4. For the armed services, there are longstanding, categorical criminal prohibitions, under the Uniform Code of Military Justice, on assaults (including threats), cruelty and maltreatment.

5. Pursuant to Article 17 of the Third Geneva Convention, "[n]o physical or mental torture, nor any other form of coercion, may be inflicted on prisoners of war to secure from them information of any kind whatever. Prisoners of war who refuse to answer may not be threatened, insulted, or exposed to unpleasant or disadvantageous treatment of any kind."

In general, this means that the techniques used on POWs must be limited to those traditionally included in Army Field Manual 34-52, as reasonably construed (i.e., not as construed by the Schmidt Report).

6. The law of "rendition" remains much as I described it back in August: not much has changed.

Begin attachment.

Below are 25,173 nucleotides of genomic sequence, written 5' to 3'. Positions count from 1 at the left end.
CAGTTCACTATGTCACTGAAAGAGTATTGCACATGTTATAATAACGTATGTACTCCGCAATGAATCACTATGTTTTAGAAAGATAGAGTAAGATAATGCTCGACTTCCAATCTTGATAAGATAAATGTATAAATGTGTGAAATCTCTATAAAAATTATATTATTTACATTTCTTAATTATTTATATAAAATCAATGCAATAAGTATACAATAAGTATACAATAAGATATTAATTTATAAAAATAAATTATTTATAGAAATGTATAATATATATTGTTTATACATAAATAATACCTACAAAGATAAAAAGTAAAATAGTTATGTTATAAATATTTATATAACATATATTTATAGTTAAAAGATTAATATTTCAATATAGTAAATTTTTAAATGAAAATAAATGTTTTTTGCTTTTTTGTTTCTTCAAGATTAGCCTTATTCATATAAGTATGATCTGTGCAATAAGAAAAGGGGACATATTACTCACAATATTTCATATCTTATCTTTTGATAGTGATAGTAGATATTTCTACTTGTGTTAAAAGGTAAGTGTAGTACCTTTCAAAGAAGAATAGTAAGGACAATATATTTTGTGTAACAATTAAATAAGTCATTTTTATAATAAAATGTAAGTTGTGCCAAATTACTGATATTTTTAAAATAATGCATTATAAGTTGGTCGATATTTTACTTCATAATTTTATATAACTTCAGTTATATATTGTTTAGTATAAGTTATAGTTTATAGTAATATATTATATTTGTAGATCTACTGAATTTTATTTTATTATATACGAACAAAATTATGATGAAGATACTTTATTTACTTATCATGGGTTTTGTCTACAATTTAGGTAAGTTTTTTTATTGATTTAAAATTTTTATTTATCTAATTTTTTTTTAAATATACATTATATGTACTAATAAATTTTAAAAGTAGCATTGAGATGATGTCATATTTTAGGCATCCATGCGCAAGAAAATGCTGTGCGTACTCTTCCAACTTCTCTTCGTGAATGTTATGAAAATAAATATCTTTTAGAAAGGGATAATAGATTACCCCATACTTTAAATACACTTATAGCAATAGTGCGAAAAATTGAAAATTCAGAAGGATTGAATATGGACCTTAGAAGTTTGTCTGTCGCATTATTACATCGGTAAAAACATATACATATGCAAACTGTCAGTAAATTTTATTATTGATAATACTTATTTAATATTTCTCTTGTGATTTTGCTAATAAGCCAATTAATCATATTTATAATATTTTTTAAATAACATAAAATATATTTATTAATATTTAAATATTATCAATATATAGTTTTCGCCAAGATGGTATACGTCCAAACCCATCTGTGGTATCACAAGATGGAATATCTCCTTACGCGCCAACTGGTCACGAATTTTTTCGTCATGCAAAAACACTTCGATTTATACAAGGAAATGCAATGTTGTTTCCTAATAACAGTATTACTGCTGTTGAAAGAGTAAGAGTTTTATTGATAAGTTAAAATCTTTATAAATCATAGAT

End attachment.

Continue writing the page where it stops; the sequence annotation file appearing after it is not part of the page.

7. All U.S. personnel must refrain from conduct that shocks the conscience. This is the result of the McCain Amendment. Although we don't know precisely how this standard would or should be applied to the interrogation of Al Qaeda detainees who may have valuable intelligence, it plainly lays down a marker that would materially affect current CIA practices.

* * * *

So, what more is needed? This much, at a minimum, I would say: A statute requiring strict adherence to the standards of Geneva Common Article 3 -- prohibitng "cruel treatment and torture," and "outrages upon personal dignity, in particular humiliating and degrading treatment." As I explained here, this is precisely the proposal endorsed by the 9/11 Commission, and by many military officers eager to restore the military's best, and historic, practices.